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Dog Potty Training

One of the most important first steps in raising your puppy is potty training. Getting your dog on a routine of when and where to relieve themselves will do wonders for you and your young pup’s well-being. Plus, it can help save your floors and furniture from all sorts of trouble. Don’t wait to get the suitable dog potty training devices to help you and your pup succeed.

FAQs About Potty Training

Typically, if your dog is old enough to join the family, they are old enough to start the housebreaking training. Between the ages of 12 and 16 weeks is the ideal time to start potty training your puppy. At that point, they will have enough control over their bladder and bowel movements and will be able to learn to hold it. You don’t want your young dog getting used to going to the bathroom in the wrong places, like in the middle of the kitchen or in the living room corner.

Aside from using any number of potty-training aids for dogs that Petco carries, developing a consistent routine where you take your puppy out every few hours is key. Take them on a leash to the same exact spot outside, and even if they don’t do anything, it’s good for them to get used to going to the same spot over and over.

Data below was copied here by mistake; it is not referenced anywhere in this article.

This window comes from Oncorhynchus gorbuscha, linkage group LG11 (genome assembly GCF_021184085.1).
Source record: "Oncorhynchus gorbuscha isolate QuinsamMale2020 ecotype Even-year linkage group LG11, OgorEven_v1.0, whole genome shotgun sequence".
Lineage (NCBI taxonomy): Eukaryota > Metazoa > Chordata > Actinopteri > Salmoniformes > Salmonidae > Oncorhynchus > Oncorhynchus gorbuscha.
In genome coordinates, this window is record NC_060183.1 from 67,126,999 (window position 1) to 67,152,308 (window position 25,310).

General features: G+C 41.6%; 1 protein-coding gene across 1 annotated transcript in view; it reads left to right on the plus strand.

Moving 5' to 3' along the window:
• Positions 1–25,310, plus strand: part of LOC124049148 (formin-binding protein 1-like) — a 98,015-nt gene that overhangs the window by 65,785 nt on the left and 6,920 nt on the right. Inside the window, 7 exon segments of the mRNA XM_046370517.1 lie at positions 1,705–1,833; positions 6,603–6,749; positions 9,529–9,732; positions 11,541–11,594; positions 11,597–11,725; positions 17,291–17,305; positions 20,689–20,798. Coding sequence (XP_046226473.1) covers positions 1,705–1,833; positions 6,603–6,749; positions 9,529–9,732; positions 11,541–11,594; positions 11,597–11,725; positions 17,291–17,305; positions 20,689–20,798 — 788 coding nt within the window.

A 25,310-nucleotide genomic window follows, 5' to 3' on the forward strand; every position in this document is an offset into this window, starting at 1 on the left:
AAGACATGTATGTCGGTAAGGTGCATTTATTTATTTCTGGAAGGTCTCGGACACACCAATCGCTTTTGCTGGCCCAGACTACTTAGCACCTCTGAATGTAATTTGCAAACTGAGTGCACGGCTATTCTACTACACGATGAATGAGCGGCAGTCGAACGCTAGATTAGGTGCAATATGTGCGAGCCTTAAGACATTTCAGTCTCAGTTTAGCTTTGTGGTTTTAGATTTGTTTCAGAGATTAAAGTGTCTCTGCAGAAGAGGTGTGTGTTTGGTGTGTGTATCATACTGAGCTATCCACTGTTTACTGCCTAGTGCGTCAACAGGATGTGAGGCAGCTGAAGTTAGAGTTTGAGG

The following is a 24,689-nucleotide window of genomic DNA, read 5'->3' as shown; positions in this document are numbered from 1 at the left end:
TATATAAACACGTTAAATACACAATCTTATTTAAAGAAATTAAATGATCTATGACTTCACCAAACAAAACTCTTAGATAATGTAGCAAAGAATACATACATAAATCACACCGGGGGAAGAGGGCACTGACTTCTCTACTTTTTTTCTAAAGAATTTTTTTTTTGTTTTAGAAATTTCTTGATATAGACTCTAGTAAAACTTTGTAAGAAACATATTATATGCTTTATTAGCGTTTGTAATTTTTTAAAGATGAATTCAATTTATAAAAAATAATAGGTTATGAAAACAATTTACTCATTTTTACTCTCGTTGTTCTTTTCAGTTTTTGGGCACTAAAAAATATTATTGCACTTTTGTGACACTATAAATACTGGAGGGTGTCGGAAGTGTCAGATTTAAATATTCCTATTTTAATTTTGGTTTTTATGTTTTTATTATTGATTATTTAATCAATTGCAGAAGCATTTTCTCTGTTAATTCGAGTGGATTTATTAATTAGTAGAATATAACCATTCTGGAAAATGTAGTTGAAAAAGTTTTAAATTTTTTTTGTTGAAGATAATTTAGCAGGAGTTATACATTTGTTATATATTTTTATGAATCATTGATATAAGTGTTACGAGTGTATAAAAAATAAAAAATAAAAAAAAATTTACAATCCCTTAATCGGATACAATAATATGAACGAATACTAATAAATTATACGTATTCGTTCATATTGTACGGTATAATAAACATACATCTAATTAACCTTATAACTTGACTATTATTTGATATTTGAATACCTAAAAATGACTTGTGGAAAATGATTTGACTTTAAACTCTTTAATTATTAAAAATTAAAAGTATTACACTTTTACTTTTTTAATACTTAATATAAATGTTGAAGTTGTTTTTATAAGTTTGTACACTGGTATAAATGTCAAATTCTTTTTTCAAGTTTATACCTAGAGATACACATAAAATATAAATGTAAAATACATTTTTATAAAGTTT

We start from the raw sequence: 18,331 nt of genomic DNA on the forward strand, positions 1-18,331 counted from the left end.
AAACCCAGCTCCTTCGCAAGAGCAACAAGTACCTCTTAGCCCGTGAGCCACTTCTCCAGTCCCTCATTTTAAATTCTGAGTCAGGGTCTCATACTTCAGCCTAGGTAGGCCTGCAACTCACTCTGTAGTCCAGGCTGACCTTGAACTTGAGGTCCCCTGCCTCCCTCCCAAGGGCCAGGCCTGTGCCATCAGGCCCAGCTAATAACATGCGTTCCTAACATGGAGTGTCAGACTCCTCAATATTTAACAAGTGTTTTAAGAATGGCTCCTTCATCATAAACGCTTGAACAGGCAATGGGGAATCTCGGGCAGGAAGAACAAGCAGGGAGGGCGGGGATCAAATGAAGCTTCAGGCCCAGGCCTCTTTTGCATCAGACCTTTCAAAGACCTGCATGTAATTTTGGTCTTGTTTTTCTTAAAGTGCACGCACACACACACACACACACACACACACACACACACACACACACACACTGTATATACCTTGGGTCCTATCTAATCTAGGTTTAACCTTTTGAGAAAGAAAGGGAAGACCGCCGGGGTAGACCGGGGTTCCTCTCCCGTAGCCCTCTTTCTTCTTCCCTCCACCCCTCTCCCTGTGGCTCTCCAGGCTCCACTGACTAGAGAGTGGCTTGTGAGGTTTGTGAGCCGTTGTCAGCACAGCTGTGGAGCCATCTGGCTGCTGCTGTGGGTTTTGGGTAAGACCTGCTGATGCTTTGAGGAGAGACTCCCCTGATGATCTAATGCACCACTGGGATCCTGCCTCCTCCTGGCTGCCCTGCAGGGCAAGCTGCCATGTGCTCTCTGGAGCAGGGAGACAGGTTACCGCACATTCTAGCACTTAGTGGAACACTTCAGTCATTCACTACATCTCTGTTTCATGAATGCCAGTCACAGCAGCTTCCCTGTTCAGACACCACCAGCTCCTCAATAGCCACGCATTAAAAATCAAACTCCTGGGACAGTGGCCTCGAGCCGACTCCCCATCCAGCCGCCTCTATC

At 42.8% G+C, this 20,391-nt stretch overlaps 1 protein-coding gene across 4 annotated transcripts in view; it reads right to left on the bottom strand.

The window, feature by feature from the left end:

The house-training process is a patience-testing and time-consuming process. There is no set timetable for when your puppy will be fully potty trained, but it typically takes a puppy between 4 to 6 months. However, the size of your dog can be a predictor. Smaller dogs have smaller bladders and faster metabolisms, so they often require more trips outside, but it’s the opposite with larger dogs. And puppy potty training aids can be beneficial when you start the training process to help make it quicker and easier.

Your puppy should be taken outside as many times as they need to go out. A good rule to follow if your pup is under 6 weeks old is to take them out every 30-45 minutes. And at least every 2 hours. Those intervals increase as your puppy continues to grow. They also should be taken out to their designated potty spot anytime they come out of their crate, wake up from a nap, eat or after a long play session. Remember to take notice of the signs—sniffing, turning around in circles, standing in a corner—that your new pet needs to go.